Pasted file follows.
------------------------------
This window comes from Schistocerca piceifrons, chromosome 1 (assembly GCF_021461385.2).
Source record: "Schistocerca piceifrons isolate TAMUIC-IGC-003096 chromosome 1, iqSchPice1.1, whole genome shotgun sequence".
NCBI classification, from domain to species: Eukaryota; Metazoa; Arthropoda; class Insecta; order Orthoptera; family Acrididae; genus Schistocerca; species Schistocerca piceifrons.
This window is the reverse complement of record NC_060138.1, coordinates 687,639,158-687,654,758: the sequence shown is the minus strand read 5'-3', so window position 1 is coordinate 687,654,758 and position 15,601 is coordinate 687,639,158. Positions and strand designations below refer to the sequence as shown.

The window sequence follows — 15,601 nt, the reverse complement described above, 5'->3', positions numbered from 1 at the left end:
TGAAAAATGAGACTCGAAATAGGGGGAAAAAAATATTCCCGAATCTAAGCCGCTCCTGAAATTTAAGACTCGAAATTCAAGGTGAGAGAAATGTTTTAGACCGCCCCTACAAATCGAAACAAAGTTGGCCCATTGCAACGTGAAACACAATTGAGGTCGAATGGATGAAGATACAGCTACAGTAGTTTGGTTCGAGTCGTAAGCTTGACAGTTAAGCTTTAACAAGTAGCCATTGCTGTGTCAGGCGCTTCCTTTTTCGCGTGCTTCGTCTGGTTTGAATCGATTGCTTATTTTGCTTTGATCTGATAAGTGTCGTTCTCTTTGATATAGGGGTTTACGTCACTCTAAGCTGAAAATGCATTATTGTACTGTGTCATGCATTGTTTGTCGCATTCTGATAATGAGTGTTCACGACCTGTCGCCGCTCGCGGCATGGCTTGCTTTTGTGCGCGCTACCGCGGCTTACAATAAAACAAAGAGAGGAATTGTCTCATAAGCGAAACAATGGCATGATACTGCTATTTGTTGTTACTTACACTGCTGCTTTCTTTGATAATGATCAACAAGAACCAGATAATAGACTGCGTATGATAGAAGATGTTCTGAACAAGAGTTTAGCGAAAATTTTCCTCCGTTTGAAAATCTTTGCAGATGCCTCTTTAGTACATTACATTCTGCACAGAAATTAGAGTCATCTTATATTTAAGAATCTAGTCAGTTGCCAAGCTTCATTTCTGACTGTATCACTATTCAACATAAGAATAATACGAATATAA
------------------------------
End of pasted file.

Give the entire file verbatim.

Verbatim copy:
This window comes from Schistocerca piceifrons, chromosome 1 (assembly GCF_021461385.2).
Source record: "Schistocerca piceifrons isolate TAMUIC-IGC-003096 chromosome 1, iqSchPice1.1, whole genome shotgun sequence".
NCBI classification, from domain to species: Eukaryota; Metazoa; Arthropoda; class Insecta; order Orthoptera; family Acrididae; genus Schistocerca; species Schistocerca piceifrons.
This window is the reverse complement of record NC_060138.1, coordinates 687,639,158-687,654,758: the sequence shown is the minus strand read 5'-3', so window position 1 is coordinate 687,654,758 and position 15,601 is coordinate 687,639,158. Positions and strand designations below refer to the sequence as shown.

The window sequence follows — 15,601 nt, the reverse complement described above, 5'->3', positions numbered from 1 at the left end:
TGAAAAATGAGACTCGAAATAGGGGGAAAAAAATATTCCCGAATCTAAGCCGCTCCTGAAATTTAAGACTCGAAATTCAAGGTGAGAGAAATGTTTTAGACCGCCCCTACAAATCGAAACAAAGTTGGCCCATTGCAACGTGAAACACAATTGAGGTCGAATGGATGAAGATACAGCTACAGTAGTTTGGTTCGAGTCGTAAGCTTGACAGTTAAGCTTTAACAAGTAGCCATTGCTGTGTCAGGCGCTTCCTTTTTCGCGTGCTTCGTCTGGTTTGAATCGATTGCTTATTTTGCTTTGATCTGATAAGTGTCGTTCTCTTTGATATAGGGGTTTACGTCACTCTAAGCTGAAAATGCATTATTGTACTGTGTCATGCATTGTTTGTCGCATTCTGATAATGAGTGTTCACGACCTGTCGCCGCTCGCGGCATGGCTTGCTTTTGTGCGCGCTACCGCGGCTTACAATAAAACAAAGAGAGGAATTGTCTCATAAGCGAAACAATGGCATGATACTGCTATTTGTTGTTACTTACACTGCTGCTTTCTTTGATAATGATCAACAAGAACCAGATAATAGACTGCGTATGATAGAAGATGTTCTGAACAAGAGTTTAGCGAAAATTTTCCTCCGTTTGAAAATCTTTGCAGATGCCTCTTTAGTACATTACATTCTGCACAGAAATTAGAGTCATCTTATATTTAAGAATCTAGTCAGTTGCCAAGCTTCATTTCTGACTGTATCACTATTCAACATAAGAATAATACGAATATAA